SCHED_ULE should not be the default
sgk at troutmask.apl.washington.edu
Thu Dec 22 16:31:09 UTC 2011
On Thu, Dec 22, 2011 at 11:31:45AM +0100, Luigi Rizzo wrote:
> On Wed, Dec 21, 2011 at 04:52:50PM -0800, Steve Kargl wrote:
>> I have placed several files at
>> dmesg.txt --> dmesg for ULE kernel
>> summary --> A summary that includes top(1) output of all runs.
>> sysctl.ule.txt --> sysctl -a for the ULE kernel
>> Since time is executed on the master, only the 'real' time is of
>> interest (the summary file includes user and sys times). This
>> command is run at 5 times for each N value and up to 10 time for
>> some N values with the ULE kernel. The following table records
>> the average 'real' time and the number in (...) is the mean
>> absolute deviations.
>> # N ULE 4BSD
>> # -------------------------------------
>> # 4 223.27 (0.502) 221.76 (0.551)
>> # 5 404.35 (73.82) 270.68 (0.866)
>> # 6 627.56 (173.0) 247.23 (1.442)
>> # 7 475.53 (84.07) 285.78 (1.421)
>> # 8 429.45 (134.9) 223.64 (1.316)
> One explanation for taking 1.5-2x times is that with ULE the
> threads are not migrated properly, so you end up with idle cores
> and ready threads not running
That's what I guessed back in 2008 when I first reported the
The top(1) output at the above URL shows 10 completely independent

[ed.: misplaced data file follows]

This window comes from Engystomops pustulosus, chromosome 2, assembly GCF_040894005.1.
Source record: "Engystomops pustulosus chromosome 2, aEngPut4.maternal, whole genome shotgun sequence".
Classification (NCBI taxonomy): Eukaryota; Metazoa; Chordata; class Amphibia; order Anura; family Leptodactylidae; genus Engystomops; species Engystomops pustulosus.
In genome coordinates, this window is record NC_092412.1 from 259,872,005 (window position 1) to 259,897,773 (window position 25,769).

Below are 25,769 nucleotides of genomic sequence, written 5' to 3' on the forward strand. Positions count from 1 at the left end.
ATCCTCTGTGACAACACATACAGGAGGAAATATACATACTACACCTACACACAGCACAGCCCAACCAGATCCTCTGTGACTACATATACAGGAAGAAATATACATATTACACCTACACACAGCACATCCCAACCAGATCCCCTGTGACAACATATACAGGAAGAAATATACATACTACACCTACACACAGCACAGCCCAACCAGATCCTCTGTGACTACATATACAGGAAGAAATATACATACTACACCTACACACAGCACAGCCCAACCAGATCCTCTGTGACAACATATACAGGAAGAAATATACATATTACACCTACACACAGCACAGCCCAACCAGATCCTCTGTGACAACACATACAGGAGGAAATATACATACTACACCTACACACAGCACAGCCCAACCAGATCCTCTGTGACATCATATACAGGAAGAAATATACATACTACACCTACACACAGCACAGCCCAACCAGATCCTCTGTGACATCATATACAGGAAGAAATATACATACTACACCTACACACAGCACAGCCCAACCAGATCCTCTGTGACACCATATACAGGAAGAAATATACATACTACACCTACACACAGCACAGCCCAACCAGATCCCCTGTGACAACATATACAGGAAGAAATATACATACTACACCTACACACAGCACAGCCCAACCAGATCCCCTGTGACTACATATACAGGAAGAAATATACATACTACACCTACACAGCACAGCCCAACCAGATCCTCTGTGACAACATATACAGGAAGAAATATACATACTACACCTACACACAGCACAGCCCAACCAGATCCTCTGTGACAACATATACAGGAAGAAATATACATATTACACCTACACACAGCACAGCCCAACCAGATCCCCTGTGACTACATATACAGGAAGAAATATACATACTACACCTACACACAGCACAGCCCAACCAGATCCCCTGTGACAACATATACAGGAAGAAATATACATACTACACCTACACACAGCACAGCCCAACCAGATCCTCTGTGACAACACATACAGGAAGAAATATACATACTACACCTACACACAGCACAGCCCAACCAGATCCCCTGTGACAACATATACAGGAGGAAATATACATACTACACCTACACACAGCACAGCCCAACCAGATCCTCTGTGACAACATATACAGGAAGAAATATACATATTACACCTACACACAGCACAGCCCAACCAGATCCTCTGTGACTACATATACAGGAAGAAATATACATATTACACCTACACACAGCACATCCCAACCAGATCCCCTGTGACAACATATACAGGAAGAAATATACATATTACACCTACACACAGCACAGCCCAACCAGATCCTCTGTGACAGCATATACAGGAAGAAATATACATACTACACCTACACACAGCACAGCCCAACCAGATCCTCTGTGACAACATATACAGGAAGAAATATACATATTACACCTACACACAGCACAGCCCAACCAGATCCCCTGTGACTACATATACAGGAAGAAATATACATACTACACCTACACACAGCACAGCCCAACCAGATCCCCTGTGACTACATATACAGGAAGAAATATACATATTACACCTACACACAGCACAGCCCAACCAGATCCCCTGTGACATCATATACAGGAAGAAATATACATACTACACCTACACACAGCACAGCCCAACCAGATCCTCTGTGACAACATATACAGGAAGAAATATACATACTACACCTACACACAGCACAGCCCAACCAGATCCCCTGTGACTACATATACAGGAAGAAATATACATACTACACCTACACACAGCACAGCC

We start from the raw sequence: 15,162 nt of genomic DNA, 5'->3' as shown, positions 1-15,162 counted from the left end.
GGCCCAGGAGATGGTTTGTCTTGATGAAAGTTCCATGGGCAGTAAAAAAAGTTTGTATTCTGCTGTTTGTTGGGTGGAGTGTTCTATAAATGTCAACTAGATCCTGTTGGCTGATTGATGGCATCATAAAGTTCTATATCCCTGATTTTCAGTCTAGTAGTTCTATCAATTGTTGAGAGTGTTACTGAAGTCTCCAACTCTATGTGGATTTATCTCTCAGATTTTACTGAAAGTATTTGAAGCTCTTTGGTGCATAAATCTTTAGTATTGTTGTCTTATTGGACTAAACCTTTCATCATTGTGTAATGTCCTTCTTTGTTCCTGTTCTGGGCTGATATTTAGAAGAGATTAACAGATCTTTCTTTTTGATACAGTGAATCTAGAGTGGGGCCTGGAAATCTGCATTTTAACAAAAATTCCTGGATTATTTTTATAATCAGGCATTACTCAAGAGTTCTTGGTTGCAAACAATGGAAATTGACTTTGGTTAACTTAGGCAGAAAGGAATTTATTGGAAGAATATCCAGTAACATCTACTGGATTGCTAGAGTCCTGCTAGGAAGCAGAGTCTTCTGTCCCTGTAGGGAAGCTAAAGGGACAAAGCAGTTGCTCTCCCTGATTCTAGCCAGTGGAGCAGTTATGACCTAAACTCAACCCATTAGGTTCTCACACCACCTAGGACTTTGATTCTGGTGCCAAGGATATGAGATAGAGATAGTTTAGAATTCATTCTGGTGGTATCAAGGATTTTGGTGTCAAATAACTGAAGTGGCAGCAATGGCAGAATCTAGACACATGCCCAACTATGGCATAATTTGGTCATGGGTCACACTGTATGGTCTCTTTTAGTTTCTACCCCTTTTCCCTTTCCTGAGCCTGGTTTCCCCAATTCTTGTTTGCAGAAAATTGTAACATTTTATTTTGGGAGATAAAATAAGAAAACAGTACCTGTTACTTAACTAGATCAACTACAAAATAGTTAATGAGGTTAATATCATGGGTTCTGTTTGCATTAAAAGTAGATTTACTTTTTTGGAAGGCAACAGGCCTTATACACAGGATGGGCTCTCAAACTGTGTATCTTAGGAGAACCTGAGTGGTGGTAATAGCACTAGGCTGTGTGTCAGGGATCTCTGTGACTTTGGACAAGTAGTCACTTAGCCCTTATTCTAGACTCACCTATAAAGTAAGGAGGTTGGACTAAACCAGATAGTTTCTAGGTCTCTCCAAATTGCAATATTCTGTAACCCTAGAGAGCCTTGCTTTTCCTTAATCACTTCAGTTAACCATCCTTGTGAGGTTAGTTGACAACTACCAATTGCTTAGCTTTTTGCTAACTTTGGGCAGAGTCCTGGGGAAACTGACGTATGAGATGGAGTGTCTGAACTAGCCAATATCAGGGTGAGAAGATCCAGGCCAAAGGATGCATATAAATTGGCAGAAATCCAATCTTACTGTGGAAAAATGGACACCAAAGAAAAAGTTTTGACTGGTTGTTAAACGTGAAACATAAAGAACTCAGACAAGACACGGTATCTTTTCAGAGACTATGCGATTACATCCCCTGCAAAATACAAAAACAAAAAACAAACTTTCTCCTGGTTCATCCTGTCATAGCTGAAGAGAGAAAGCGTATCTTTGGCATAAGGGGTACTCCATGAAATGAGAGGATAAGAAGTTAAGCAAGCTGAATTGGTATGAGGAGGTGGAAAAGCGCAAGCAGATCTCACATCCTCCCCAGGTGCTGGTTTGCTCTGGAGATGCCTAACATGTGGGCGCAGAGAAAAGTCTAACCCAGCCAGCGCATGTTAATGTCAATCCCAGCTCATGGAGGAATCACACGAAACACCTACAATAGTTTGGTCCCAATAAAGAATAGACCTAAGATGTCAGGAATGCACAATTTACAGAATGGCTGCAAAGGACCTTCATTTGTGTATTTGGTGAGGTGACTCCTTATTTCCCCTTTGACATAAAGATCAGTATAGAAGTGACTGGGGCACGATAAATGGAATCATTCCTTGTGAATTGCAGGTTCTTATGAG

instances of the same numerically intensive application running
on a circa 2008 ULE kernel. Look at the PRI column. The high
PRI jobs are not only pinned to a cpu, but these are running at
100% WCPU. The low PRI jobs seem to be pinned to a subset of the
available cpus and simply ping-pong in and out of the same cpus.
In this instance, there are 5 jobs competing for time on 3 cpus.
> Also, perhaps one could build a simple test process that replicates
> this workload (so one can run it as part of regression tests):
> 1. define a CPU-intensive function f(n) which issues no
> system calls, optionally touching
> a lot of memory, where n determines the number of iterations.
> 2. by trial and error (or let the program find it),
> pick a value N1 so that the minimum execution time
> of f(N1) is in the 10..100ms range
> 3. now run the function f() again from an outer loop so
> that the total execution time is large (10..100s)
> again with no intervening system calls.
> 4. use an external shell script can rerun a process
> when it terminates, and then run multiple instances
> in parallel. Instead of the external script one could
> fork new instances before terminating, but i am a bit
> unclear how CPU inheritance works when a process forks.
> Going through the shell possibly breaks the chain.
The tests at the above URL does essentially what you
propose except in 2008 the kzk90 programs were doing
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